A third pillar are the so called Izz al-Din al-Qassam Brigades[20] that form up the military wing of Hamas, which is responsible for most of the movement’s terrorist activities. The Qassam Brigades were created in 1991 when Hamas reorganized its security apparatus, which consisted of the Majmouath Jihad u-Dawa and the al-Mujahideen al-Filastinun back then. The Qassam brigades usually operate in small cells that are not connected to each other in order to maintain a maximum of internal security in the case that one cell is compromised.

The Islamic Resistance Movement is believed to receive training, weaponry and other material support from Iran with the intention of facilitating the armed struggle against their common enemy Israel.[21] Additional support is provided by wealthy private donors, especially from Saudi Arabia and the Arab Gulf region. Furthermore, funds are being collected by communities of Palestinian expatriates and numerous Islamic charities, some of which are directly connected to Hamas. Islamic charities and Hamas sympathizers also raise funds in Western Europe and North America.[22] Additionally, the organization runs a number of commercial enterprises and maintains a network of tunnels between Gaza and Egypt to smuggle, besides much needed civil supplies, weapons and ammunition into the cordoned-off Gaza Strip. The movement’s strong financial standing is seen as a major reason for Hamas’ actual strength.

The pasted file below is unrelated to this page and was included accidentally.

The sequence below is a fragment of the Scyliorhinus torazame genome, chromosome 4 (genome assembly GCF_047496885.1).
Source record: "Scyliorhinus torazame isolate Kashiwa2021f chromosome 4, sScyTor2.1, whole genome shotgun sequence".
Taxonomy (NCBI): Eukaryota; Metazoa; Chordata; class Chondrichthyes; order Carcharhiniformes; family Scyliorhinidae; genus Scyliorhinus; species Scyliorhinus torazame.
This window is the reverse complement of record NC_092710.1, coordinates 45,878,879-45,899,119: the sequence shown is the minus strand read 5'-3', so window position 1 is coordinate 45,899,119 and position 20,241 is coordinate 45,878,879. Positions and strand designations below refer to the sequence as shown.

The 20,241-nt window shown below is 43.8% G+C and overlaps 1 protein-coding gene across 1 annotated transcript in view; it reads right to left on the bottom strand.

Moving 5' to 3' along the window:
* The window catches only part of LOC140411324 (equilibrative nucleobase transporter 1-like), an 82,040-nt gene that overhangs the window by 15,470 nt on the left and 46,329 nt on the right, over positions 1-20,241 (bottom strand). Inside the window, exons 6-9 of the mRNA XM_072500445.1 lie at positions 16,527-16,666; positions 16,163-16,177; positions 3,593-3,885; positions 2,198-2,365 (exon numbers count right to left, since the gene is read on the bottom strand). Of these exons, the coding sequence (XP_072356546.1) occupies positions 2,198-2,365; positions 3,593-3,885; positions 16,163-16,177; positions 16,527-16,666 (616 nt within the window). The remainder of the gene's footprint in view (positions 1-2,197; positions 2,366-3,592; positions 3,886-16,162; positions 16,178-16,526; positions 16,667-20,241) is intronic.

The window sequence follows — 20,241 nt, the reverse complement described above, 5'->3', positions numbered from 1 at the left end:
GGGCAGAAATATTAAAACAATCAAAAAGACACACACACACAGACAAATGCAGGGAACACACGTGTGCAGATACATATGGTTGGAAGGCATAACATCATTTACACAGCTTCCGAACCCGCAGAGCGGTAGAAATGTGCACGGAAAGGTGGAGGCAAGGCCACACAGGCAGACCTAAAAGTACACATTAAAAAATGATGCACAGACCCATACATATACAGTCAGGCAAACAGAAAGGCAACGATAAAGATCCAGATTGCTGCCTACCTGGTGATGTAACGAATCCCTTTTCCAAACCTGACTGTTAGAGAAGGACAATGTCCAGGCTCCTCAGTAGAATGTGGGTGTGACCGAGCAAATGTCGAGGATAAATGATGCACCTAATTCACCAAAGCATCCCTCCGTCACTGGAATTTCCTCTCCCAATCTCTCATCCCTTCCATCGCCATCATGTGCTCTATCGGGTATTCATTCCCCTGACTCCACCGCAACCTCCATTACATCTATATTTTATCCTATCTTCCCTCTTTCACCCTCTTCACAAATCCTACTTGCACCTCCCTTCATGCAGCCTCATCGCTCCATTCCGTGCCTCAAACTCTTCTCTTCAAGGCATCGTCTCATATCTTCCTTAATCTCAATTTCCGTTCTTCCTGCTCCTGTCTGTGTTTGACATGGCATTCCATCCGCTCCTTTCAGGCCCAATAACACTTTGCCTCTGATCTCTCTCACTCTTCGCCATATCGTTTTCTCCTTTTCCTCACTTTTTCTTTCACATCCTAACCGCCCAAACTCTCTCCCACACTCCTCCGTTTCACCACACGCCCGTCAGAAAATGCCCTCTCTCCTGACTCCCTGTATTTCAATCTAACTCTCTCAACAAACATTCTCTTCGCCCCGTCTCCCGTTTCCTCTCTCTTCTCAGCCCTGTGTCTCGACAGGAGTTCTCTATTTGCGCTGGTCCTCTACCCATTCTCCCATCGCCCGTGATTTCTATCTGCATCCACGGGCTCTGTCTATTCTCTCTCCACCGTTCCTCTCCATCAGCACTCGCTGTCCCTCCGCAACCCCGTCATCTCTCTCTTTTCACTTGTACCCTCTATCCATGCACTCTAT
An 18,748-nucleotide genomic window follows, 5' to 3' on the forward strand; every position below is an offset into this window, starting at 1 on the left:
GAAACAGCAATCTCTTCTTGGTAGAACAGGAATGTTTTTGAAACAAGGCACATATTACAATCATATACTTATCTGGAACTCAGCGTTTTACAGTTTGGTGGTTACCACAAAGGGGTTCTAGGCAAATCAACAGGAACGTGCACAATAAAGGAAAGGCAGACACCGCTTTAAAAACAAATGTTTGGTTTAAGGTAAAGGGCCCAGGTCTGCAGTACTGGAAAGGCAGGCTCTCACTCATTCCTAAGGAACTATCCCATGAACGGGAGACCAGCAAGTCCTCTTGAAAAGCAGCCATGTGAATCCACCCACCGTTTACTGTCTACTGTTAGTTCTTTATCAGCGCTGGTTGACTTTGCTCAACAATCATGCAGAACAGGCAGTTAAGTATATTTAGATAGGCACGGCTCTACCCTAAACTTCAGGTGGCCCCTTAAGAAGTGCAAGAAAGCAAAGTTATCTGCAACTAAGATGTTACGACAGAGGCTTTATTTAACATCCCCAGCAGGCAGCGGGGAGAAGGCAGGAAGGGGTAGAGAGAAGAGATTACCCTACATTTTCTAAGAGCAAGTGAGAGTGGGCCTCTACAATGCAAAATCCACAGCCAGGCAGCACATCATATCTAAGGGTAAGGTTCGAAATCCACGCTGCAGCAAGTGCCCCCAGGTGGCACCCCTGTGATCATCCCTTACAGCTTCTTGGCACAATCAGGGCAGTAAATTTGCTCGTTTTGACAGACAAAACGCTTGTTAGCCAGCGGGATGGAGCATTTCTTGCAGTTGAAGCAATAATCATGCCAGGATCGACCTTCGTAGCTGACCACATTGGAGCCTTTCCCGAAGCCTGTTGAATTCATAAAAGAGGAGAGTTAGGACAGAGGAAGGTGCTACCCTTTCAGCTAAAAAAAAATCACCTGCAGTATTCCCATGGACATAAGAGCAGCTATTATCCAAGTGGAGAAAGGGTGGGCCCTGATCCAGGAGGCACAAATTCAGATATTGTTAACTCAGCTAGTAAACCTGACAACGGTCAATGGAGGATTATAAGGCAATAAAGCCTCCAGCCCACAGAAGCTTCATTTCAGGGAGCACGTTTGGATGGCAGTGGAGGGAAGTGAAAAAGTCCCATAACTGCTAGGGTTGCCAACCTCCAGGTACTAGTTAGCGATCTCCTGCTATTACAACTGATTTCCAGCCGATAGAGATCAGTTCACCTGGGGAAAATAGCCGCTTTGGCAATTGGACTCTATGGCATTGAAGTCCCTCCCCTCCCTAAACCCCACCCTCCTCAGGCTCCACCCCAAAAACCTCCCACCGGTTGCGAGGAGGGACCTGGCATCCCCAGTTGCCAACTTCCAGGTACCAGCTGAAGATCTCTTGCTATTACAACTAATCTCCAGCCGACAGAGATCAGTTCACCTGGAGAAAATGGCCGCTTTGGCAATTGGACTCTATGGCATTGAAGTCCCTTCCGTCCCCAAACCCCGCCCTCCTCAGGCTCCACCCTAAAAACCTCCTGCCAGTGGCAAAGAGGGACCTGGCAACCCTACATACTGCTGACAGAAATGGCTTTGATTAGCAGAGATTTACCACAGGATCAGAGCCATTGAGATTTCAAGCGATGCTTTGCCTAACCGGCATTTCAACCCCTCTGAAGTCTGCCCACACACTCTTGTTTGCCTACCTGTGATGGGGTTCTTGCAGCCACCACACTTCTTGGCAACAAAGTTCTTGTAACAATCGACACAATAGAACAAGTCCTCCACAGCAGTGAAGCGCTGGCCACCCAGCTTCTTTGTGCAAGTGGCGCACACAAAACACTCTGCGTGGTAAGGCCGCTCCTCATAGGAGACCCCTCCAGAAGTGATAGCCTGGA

Strategies and Attack Record

Hamas militants utilize various tactics, including suicide- and car bombings, committing shootings and stabbings, laying ambushes and taking hostages as well as launching short-range rocket and mortar attacks against both military and civilian targets.

Typical hard-targets such as Israeli military checkpoints and small IDF patrols are engaged as well as soft-targets such as Jewish settlements and highly frequented places within Israel, for instance public transportation, cafes and restaurants, shopping malls and nightclubs.